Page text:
Over the years, other incidents have occurred to remind me that, while things are better, the playing field is not level. Women, persons of color, the disabled, those of certain religious faiths, low-income Americans, and the LGBTQ community struggle in various ways.

Thirty years of my career were dedicated to ending employment discrimination and teaching diversity to thousands of Texas employees. Prodding me to push forward was the disappointment, dejection, and fury I felt that day on the tryout field.

Each of us has a moral responsibility to leave this world better than when we arrived. Yes, we can vote, write our politicians, and donate to charities. But there are things we must do when interacting with others to show our commitment to change.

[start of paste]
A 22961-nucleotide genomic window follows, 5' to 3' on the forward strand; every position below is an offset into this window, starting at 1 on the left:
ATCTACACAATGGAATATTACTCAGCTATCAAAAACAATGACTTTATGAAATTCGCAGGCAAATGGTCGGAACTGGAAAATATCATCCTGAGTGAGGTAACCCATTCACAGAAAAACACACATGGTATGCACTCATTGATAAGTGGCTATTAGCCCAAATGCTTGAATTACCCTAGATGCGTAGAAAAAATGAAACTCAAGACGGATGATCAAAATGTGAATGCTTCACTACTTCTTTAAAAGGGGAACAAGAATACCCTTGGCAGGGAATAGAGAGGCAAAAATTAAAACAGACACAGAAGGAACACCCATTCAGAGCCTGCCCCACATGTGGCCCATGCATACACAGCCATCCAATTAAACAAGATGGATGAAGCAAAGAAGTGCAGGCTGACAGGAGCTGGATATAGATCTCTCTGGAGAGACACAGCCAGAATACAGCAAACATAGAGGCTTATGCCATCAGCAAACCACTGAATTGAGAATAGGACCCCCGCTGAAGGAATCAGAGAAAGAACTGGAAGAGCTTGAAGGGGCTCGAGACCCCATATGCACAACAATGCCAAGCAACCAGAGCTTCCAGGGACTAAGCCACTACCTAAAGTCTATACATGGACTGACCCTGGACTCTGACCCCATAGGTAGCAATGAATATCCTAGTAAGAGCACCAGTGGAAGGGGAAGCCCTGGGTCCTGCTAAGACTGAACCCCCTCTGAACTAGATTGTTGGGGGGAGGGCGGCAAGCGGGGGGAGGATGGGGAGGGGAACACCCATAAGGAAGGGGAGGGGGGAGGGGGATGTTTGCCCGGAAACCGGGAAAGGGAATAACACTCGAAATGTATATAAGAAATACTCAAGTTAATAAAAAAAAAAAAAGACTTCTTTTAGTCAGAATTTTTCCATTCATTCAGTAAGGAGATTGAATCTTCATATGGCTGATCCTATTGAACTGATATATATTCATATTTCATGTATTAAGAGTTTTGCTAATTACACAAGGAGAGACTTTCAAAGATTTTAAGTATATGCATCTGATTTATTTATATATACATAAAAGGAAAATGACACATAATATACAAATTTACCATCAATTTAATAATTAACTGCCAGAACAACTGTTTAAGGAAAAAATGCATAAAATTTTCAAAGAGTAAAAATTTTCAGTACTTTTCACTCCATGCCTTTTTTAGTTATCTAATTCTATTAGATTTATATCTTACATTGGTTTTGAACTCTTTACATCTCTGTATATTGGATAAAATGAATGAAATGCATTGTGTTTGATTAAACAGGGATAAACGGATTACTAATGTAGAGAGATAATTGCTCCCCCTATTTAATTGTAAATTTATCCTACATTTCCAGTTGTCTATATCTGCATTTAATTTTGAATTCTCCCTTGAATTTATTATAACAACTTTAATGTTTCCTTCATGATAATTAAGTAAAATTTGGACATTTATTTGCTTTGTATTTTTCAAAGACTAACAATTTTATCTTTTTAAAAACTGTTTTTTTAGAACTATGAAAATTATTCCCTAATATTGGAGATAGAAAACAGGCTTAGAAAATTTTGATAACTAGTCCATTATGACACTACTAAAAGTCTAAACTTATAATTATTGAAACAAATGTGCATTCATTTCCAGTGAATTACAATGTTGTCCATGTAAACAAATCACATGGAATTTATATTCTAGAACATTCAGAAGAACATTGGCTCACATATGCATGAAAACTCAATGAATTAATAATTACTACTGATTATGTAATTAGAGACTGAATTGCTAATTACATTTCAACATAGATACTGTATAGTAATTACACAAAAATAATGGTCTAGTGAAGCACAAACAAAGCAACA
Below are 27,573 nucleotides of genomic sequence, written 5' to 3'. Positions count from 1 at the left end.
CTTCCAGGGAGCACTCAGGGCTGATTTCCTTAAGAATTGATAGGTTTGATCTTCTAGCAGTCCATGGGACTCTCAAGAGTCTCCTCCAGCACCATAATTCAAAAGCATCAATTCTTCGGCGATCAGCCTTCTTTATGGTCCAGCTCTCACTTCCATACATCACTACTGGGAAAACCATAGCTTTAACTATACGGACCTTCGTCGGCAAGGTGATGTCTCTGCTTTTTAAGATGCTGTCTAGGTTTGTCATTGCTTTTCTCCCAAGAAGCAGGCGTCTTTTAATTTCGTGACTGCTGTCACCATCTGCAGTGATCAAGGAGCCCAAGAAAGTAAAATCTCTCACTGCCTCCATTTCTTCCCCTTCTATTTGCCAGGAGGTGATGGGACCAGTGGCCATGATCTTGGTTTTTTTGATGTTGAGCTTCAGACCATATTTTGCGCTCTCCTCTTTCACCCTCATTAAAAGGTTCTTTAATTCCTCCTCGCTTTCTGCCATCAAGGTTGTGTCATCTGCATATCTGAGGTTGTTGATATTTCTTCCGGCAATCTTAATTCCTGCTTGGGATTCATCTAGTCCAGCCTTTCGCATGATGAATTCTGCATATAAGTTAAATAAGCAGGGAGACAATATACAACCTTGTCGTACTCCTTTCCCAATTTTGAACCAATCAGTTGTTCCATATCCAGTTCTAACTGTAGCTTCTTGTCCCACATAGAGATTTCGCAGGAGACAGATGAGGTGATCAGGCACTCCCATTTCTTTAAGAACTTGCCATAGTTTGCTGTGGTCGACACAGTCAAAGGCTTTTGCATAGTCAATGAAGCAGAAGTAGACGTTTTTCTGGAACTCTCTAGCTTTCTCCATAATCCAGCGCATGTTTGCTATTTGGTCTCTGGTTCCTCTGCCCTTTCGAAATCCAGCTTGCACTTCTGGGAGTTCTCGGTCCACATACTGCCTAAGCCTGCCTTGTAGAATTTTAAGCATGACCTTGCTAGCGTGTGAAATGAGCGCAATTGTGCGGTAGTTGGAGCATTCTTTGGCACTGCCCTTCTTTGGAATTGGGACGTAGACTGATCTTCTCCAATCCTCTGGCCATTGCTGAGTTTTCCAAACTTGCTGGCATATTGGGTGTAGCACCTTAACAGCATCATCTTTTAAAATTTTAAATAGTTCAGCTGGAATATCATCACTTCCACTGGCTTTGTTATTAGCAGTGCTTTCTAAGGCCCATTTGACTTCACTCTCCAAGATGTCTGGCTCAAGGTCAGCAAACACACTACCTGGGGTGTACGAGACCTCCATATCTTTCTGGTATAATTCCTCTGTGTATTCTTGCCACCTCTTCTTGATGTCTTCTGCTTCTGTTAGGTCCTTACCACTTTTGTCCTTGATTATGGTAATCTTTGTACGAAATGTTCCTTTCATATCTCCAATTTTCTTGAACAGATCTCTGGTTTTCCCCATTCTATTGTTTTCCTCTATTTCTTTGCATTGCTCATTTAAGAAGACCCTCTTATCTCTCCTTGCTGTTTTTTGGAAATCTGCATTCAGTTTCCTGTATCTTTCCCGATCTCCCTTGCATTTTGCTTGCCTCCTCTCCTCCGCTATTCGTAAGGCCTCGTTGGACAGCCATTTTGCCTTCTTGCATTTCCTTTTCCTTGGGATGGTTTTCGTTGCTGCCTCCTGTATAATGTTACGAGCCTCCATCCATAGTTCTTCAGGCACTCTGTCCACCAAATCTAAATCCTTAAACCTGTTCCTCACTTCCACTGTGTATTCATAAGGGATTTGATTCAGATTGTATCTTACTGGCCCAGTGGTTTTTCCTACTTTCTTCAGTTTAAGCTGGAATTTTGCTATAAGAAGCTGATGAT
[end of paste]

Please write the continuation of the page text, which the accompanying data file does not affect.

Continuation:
Over the coming year, I will be sharing ideas and skills to help control the biases and prejudices in each of us. Only by taking a fresh look at how we interact with those who are different from us and changing ourselves can we tackle the systemic racism/sexism in this country. If each of us takes responsibility for leveling the playing field even a fraction, the unfair barriers will begin to crumble.

~*~
Author Bio:

Marie W. Watts is a former employment discrimination investigator and human resource consultant with over twenty-five years of experience. In pursuit of justice in the workplace, she’s been from jails to corporate boardrooms seeing the good, the bad, and the ugly of humans at work.  

Her on-the-job observations came in handy when she co-authored a textbook about how to behave at work, Human Relations 4th ed. Additionally, her work has been published in the Texas Bar Journal and the Houston Business Journal as well as featured on Issues Today syndicated to 119 radio stations, NBC San Antonio, Texas, and TAMU-TV in College Station, Texas.